The votes are in: Private companies and smaller reporting public companies are getting more time to work through some complex accounting changes, including the updates to lease accounting.

On October 16, the Financial Accounting Standard Board affirmed its decision to delay the leasing, credit loss impairment, and hedge accounting standards for private companies, smaller reporting companies, and not-for-profit organizations. The effective dates below will become official when the FASB releases a written ballot (which is expected sometime in November):

  • Leasing (ASC Topic 842) - Financial reporting years beginning after Dec. 15, 2020 for private companies (Generally calendar year 2021). Leases is already effective for public companies.
  • Financial Instruments - Credit Losses (ASC Topic 326) - Financial reporting years beginning after Dec. 15, 2019 for SEC filers except for smaller reporting companies. Financial reporting years beginning after Dec. 15, 2022 for all other companies (Calendar year 2023).
  • Hedging (ASC Topic 815) - Financial reporting years beginning after Dec. 15, 2020 for private companies (Calendar year 2021). Hedging is already effective for public companies.

Large public company implementation dates will remain the same. The FASB voted to delay the accounting standard in large part because the accounting standards proved difficult to implement for public companies. U.S. Securities and Exchange Commission (SEC) filers (including designated smaller reporting companies) are adopting the leasing standard in the 2019 calendar year and found the lease-by-lease evaluation needed to apply the standard to be time intensive. Software and other technology solutions that could help expedite the review are still emerging. Financial services organizations had also asked for more time for the changes to credit loss accounting. The current expected credit loss (CECL) model in the accounting change will be particularly complex for financial institutions.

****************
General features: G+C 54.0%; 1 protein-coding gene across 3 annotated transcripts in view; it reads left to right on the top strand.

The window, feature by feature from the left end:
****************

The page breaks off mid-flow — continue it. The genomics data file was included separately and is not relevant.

With the effective date delay, it might be tempting to put the lease, credit loss, and hedging accounting standards on the back burner. Your organization should resist that urge, particularly when it comes to the changes to lease accounting. The implementation date delay can only help with adopting the leasing standard if your organization can put the extended time to use. Here’s what you can do to make sure your leasing standard implementation stays on track.

Lease Accounting Timeline

Changes to ASC Topic 842 move lease accounting to a principles-based standard that will require more robust disclosures than legacy U.S. Generally Accepted Accounting Principles (U.S. GAAP) and add an asset and liability for operating leases for lessees. To make the adoption of the lease accounting standard easier, lessee companies may want to break it down into smaller components. One approach would be to divide the full leasing standard adoption into a three-year effort.




- Train employees

- Take inventory of your leases

- Evaluate the impact

- Educate financial statement users about the impact

- Modify loan agreements

- Create policies and controls

- Determine transition adjustments

- Gather disclosure information

- Adopt the new standard

Companies — particularly organizations that are leasing large amounts of space or equipment — should be using the remainder of 2019 to get a clear picture of the impact the lease accounting changes. Lessor companies will also be affected by the changes but it is expected that lessors will experience less of a financial statement impact than lessee companies.

For More Information

If you have specific comments, questions, or concerns about what the delay to the leasing standard or any of the other complex accounting standards means for your organization, please contact us

Why Change Auditors

Published on October 22, 2019